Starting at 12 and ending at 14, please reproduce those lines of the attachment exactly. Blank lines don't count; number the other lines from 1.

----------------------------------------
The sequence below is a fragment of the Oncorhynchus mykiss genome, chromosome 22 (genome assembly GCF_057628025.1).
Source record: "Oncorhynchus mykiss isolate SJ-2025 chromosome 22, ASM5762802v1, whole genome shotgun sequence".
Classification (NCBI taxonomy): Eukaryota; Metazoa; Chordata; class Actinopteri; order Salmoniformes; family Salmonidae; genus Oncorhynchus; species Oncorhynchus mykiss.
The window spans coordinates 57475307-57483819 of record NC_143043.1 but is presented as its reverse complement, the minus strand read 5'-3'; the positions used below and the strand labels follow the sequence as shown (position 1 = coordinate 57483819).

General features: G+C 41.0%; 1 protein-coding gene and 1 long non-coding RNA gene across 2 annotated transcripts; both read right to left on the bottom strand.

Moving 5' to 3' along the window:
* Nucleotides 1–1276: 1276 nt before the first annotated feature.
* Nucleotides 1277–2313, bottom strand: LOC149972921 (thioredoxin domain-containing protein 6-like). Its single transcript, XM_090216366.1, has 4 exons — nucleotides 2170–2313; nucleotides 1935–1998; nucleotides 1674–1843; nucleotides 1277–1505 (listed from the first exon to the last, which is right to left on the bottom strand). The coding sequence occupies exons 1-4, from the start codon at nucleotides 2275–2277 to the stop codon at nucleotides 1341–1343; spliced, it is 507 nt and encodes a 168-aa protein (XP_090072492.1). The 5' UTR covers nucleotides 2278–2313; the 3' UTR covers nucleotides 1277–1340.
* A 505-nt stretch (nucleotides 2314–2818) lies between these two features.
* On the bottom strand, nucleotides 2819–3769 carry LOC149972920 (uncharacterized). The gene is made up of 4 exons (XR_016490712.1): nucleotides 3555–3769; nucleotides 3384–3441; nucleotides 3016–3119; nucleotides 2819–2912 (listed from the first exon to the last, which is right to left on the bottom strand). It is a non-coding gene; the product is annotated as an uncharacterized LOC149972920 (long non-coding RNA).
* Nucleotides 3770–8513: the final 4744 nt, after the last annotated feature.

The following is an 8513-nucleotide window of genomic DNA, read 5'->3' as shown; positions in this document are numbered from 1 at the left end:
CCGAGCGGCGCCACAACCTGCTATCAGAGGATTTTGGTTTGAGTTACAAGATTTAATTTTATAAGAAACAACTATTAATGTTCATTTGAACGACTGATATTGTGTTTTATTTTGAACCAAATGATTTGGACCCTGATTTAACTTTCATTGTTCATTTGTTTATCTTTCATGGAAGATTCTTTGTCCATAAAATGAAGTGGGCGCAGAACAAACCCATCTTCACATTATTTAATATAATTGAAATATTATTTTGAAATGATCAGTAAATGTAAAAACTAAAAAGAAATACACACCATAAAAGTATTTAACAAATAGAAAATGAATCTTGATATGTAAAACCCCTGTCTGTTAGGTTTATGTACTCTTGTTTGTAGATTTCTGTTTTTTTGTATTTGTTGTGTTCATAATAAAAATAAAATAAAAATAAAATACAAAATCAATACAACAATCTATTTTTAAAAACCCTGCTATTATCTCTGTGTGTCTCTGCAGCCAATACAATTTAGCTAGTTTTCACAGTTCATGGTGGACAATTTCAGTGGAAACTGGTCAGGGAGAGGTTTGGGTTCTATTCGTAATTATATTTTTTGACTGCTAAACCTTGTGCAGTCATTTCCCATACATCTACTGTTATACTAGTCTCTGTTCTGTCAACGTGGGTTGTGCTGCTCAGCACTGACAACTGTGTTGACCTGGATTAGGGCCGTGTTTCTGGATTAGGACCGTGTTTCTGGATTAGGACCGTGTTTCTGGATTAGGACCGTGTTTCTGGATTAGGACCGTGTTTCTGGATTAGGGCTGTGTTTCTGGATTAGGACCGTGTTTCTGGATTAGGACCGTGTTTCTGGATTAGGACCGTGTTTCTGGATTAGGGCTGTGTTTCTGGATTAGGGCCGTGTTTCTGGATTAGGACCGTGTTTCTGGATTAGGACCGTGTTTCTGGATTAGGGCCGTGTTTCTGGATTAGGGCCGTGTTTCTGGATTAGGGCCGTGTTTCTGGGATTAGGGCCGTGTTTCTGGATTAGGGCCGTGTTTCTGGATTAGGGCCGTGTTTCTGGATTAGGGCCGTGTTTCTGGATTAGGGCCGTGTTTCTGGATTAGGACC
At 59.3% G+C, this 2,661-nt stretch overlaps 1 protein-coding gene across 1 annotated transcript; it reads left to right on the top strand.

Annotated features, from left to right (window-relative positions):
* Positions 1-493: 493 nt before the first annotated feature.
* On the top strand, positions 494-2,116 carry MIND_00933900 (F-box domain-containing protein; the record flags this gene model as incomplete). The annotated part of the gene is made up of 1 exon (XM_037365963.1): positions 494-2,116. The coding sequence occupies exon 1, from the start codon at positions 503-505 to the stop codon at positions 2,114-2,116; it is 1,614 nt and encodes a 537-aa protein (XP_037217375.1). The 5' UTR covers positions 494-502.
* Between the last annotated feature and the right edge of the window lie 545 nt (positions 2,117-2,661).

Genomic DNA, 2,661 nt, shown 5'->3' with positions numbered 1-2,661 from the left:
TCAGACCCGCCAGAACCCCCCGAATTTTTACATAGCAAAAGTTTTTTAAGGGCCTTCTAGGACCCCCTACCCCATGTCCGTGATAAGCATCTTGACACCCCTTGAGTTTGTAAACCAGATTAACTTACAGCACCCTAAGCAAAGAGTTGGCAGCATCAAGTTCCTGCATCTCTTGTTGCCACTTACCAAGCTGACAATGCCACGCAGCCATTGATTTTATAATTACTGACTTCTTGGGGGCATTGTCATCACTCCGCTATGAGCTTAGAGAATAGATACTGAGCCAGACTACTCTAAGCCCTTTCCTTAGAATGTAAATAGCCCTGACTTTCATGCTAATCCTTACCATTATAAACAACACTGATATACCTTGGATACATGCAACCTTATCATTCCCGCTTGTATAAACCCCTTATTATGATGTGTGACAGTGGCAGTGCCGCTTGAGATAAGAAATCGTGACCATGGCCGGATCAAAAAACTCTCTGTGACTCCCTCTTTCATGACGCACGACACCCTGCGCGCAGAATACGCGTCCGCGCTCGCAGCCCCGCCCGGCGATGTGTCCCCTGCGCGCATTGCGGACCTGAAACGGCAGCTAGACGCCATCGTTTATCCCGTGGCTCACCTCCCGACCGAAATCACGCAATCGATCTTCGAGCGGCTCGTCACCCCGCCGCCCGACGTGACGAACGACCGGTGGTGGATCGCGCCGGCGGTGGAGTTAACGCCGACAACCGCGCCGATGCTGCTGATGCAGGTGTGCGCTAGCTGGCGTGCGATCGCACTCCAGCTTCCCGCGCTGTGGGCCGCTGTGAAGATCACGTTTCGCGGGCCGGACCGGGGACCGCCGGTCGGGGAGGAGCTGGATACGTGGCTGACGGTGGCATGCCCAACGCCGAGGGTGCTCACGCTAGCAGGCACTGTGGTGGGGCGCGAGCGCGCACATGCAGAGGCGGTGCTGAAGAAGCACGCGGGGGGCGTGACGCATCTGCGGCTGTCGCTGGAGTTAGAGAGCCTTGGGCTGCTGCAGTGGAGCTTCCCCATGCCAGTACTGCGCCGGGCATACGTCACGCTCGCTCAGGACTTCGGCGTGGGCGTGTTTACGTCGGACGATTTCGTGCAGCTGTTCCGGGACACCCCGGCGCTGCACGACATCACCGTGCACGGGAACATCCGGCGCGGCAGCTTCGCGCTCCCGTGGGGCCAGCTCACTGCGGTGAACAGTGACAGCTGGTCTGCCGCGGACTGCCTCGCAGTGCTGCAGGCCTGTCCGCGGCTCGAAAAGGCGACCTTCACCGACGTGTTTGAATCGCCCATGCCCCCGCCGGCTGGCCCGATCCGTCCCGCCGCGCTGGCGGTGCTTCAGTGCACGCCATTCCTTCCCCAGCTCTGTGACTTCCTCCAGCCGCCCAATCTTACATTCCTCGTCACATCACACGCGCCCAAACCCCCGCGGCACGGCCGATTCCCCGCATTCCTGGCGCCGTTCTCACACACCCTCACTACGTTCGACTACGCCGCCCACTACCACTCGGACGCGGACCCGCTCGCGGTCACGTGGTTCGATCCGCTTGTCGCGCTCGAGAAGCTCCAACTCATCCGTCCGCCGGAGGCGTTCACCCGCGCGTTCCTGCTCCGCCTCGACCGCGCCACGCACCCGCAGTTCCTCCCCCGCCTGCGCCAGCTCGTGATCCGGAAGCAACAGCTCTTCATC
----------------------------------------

The following is an 8513-nucleotide window of genomic DNA, read 5'->3' as shown; positions in this document are numbered from 1 at the left end:
CCGAGCGGCGCCACAACCTGCTATCAGAGGATTTTGGTTTGAGTTACAAGATTTAATTTTATAAGAAACAACTATTAATGTTCATTTGAACGACTGATATTGTGTTTTATTTTGAACCAAATGATTTGGACCCTGATTTAACTTTCATTGTTCATTTGTTTATCTTTCATGGAAGATTCTTTGTCCATAAAATGAAGTGGGCGCAGAACAAACCCATCTTCACATTATTTAATATAATTGAAATATTATTTTGAAATGATCAGTAAATGTAAAAACTAAAAAGAAATACACACCATAAAAGTATTTAACAAATAGAAAATGAATCTTGATATGTAAAACCCCTGTCTGTTAGGTTTATGTACTCTTGTTTGTAGATTTCTGTTTTTTTGTATTTGTTGTGTTCATAATAAAAATAAAATAAAAATAAAATACAAAATCAATACAACAATCTATTTTTAAAAACCCTGCTATTATCTCTGTGTGTCTCTGCAGCCAATACAATTTAGCTAGTTTTCACAGTTCATGGTGGACAATTTCAGTGGAAACTGGTCAGGGAGAGGTTTGGGTTCTATTCGTAATTATATTTTTTGACTGCTAAACCTTGTGCAGTCATTTCCCATACATCTACTGTTATACTAGTCTCTGTTCTGTCAACGTGGGTTGTGCTGCTCAGCACTGACAACTGTGTTGACCTGGATTAGGGCCGTGTTTCTGGATTAGGACCGTGTTTCTGGATTAGGACCGTGTTTCTGGATTAGGACCGTGTTTCTGGATTAGGACCGTGTTTCTGGATTAGGGCTGTGTTTCTGGATTAGGACCGTGTTTCTGGATTAGGACCGTGTTTCTGGATTAGGACCGTGTTTCTGGATTAGGGCTGTGTTTCTGGATTAGGGCCGTGTTTCTGGATTAGGACCGTGTTTCTGGATTAGGACCGTGTTTCTGGATTAGGGCCGTGTTTCTGGATTAGGGCCGTGTTTCTGGATTAGGGCCGTGTTTCTGGGATTAGGGCCGTGTTTCTGGATTAGGGCCGTGTTTCTGGATTAGGGCCGTGTTTCTGGATTAGGGCCGTGTTTCTGGATTAGGGCCGTGTTTCTGGATTAGGACC
At 59.3% G+C, this 2,661-nt stretch overlaps 1 protein-coding gene across 1 annotated transcript; it reads left to right on the top strand.